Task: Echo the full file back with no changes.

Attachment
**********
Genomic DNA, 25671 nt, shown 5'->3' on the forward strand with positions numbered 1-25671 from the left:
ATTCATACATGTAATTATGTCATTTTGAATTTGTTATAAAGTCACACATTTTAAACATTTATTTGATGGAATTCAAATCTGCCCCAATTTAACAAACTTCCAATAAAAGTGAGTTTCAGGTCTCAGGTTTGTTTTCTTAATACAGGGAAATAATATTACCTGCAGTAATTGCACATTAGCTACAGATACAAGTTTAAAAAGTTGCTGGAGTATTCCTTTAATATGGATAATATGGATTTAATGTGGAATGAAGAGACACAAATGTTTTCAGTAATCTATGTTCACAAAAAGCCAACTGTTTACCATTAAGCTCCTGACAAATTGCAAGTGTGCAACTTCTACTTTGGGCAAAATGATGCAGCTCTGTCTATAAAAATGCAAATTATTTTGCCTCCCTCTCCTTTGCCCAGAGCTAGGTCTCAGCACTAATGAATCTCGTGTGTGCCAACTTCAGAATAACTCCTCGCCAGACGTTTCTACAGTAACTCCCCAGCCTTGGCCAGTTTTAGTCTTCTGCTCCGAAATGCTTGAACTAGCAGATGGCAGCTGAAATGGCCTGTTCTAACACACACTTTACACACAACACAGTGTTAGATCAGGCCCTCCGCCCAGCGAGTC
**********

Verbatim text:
Genomic DNA, 25671 nt, shown 5'->3' on the forward strand with positions numbered 1-25671 from the left:
ATTCATACATGTAATTATGTCATTTTGAATTTGTTATAAAGTCACACATTTTAAACATTTATTTGATGGAATTCAAATCTGCCCCAATTTAACAAACTTCCAATAAAAGTGAGTTTCAGGTCTCAGGTTTGTTTTCTTAATACAGGGAAATAATATTACCTGCAGTAATTGCACATTAGCTACAGATACAAGTTTAAAAAGTTGCTGGAGTATTCCTTTAATATGGATAATATGGATTTAATGTGGAATGAAGAGACACAAATGTTTTCAGTAATCTATGTTCACAAAAAGCCAACTGTTTACCATTAAGCTCCTGACAAATTGCAAGTGTGCAACTTCTACTTTGGGCAAAATGATGCAGCTCTGTCTATAAAAATGCAAATTATTTTGCCTCCCTCTCCTTTGCCCAGAGCTAGGTCTCAGCACTAATGAATCTCGTGTGTGCCAACTTCAGAATAACTCCTCGCCAGACGTTTCTACAGTAACTCCCCAGCCTTGGCCAGTTTTAGTCTTCTGCTCCGAAATGCTTGAACTAGCAGATGGCAGCTGAAATGGCCTGTTCTAACACACACTTTACACACAACACAGTGTTAGATCAGGCCCTCCGCCCAGCGAGTC